Dave SinClaiR Matthews

SinClaiR: Lads, who’s got the keyboard with the jinky “Caps Lock” key?<p></p>

SinClaiR: Lads, who’s got the keyboard with the jinky “Caps Lock” key?

There has always been something strangely anticlimactic about the Dave Matthews Band. The musicianship is clearly stellar, the vocals fine, and the melodies memorable enough, and yet there has always been something missing. For some, this lack can be attributed to a seeming aversion of musical intensity. The music is executed brilliantly, but instrumental brilliance can go only so far before falling into a well of emotional bankruptcy.

Enter Sacramento’s SinClaiR, a three-piece band that shares much of Matthews’ groove-based jam and that also suffers from some of Matthews’ problems. SinClaiR’s show last Friday night at Marilyn’s began as a marvelous tribute to the free-spirited play of jam-based music and then drifted, slowly, into mediocrity.

The show’s opening numbers immediately underscored what sets SinClaiR apart from other Dave Matthews Band-influenced acts: the band’s rhythms, which tend to be Latin- and reggae-influenced, and the adventuresome quality of the musical textures the band offers. At best, these textures coalesced into something that seemed influenced simultaneously by Jack Johnson, the Dave Matthews Band and Rush.

Unfortunately, the initial spark of interest elicited began to fade after about half an hour. Part of this can be blamed on the visual presentation of the band itself. The group’s brilliant drummer, Jesse Olswang, was the only member of the band who seemed at all interested in the proceedings. Frontman Justin Ancheta and bassist Eric Alonzo both looked bored and slightly out of place. This is a huge issue for a groove-based dance band like SinClaiR. If the band looks bored, then what incentive does the audience have to boogie? This was made even more of a problem Friday night; just as SinClaiR had half the room dancing, the band left the stage so that Ancheta could play a quiet solo number. The show seemed to grind suddenly to a halt, and the audience sat down and never got up again.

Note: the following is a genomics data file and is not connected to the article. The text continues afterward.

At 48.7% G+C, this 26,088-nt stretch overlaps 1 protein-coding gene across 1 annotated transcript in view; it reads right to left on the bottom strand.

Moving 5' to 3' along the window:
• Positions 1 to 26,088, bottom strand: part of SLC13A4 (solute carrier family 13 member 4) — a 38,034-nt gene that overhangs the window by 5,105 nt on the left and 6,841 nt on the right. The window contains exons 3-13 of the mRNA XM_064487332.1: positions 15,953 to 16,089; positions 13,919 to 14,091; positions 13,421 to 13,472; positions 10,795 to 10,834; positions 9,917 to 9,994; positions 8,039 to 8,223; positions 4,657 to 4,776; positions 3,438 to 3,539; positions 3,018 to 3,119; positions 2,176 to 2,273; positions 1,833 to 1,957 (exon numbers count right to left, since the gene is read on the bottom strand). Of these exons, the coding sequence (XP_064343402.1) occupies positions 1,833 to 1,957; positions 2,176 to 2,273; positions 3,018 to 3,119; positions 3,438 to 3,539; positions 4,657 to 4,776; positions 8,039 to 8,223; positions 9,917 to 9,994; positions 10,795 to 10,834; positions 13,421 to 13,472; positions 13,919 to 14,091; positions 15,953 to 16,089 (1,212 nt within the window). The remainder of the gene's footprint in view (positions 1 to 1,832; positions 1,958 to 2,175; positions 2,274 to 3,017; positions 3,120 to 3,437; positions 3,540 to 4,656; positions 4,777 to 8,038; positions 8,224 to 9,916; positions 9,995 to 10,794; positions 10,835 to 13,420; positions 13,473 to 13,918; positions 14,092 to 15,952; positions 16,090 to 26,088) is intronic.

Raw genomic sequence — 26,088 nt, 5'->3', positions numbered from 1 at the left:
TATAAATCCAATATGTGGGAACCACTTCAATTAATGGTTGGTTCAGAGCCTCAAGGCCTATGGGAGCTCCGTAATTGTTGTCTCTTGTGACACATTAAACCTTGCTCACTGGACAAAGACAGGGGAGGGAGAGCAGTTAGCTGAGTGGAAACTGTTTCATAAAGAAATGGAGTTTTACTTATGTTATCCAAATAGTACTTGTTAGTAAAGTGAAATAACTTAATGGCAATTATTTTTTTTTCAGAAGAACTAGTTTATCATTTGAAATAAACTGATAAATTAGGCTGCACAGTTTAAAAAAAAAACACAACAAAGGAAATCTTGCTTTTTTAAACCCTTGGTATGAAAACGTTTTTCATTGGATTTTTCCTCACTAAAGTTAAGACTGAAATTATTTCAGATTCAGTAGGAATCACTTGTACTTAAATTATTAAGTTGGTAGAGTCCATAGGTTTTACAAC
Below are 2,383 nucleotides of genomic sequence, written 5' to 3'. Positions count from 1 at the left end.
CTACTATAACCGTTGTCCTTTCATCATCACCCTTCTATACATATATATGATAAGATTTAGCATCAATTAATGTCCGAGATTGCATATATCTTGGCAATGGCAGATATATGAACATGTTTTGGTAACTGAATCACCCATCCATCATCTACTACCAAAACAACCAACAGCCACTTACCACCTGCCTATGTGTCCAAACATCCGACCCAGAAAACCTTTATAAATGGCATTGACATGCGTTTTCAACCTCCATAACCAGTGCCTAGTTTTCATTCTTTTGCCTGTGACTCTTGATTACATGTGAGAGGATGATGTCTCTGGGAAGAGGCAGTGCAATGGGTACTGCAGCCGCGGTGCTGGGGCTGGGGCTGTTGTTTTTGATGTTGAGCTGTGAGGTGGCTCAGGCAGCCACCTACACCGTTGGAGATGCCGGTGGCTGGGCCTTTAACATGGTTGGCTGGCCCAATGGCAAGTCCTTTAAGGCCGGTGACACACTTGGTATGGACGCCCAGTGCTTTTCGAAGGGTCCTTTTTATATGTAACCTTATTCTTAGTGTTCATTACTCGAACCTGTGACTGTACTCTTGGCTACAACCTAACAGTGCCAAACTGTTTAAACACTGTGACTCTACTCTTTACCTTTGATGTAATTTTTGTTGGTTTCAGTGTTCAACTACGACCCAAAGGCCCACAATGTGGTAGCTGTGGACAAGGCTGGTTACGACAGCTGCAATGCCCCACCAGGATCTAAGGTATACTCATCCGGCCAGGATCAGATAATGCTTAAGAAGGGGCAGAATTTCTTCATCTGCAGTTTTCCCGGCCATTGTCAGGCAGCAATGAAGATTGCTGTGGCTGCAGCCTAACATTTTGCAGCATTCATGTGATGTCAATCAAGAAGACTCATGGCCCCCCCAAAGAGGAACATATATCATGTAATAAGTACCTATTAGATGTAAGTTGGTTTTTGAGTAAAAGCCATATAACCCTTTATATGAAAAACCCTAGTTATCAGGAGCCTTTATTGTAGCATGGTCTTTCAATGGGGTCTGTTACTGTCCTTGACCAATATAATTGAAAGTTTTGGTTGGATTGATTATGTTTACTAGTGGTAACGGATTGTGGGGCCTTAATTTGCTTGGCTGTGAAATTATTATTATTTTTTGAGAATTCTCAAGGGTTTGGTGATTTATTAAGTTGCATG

Ancheta, in particular, will need to work hard at becoming a leader if SinClaiR is to succeed. As lead singer and guitarist, Ancheta is who the audience should be focused on, and, unfortunately, he does not yet have the stage presence necessary to hold the audience’s attention for long. The relationship should work like a fortune-cookie proverb: The dancing must start on the stage; only then can it trickle back into the audience. This level of onstage boredom also hugely affected the quality of the songs, by sapping them of all but the most obvious emotional overtones and cheapening them.

These issues are, of course, surmountable, which is good news because SinClaiR is technically a very good band. It has solid control over its instruments and, even though the sound mix at Marilyn’s was a bit muddy, the guitar and bass playing seemed to be a rhythmically perfect accompaniment to Olswang’s groove-heavy drum work. Covers of Bob Marley and Sublime helped energized the audience, and the original material worked toward the strengths of the band very well, allowing band members to lay in the pocket. This, under the right circumstances, can get the hips swaying and the feet moving every time.